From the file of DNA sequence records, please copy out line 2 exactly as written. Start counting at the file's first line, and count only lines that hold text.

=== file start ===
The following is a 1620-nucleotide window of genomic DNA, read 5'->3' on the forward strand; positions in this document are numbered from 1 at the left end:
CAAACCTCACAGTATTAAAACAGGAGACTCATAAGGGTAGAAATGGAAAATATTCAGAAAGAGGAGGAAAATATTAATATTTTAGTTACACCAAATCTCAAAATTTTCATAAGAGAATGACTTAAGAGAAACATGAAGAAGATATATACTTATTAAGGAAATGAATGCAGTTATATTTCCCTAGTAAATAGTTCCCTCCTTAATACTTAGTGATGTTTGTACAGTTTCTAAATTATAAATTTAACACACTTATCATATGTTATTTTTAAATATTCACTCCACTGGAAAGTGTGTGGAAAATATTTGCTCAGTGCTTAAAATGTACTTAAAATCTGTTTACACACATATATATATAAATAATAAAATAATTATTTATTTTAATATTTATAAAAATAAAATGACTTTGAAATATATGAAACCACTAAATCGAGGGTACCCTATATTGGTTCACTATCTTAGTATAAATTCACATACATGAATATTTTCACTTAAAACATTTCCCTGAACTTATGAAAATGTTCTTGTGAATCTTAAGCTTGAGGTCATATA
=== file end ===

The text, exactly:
CAAACCTCACAGTATTAAAACAGGAGACTCATAAGGGTAGAAATGGAAAATATTCAGAAAGAGGAGGAAAATATTAATATTTTAGTTACACCAAATCTCAAAATTTTCATAAGAGAATGACTTAAGAGAAACATGAAGAAGATATATACTTATTAAGGAAATGAATGCAGTTATATTTCCCTAGTAAATAGTTCCCTCCTTAATACTTAGTGATGTTTGTACAGTTTCTAAATTATAAATTTAACACACTTATCATATGTTATTTTTAAATATTCACTCCACTGGAAAGTGTGTGGAAAATATTTGCTCAGTGCTTAAAATGTACTTAAAATCTGTTTACACACATATATATATAAATAATAAAATAATTATTTATTTTAATATTTATAAAAATAAAATGACTTTGAAATATATGAAACCACTAAATCGAGGGTACCCTATATTGGTTCACTATCTTAGTATAAATTCACATACATGAATATTTTCACTTAAAACATTTCCCTGAACTTATGAAAATGTTCTTGTGAATCTTAAGCTTGAGGTCATATA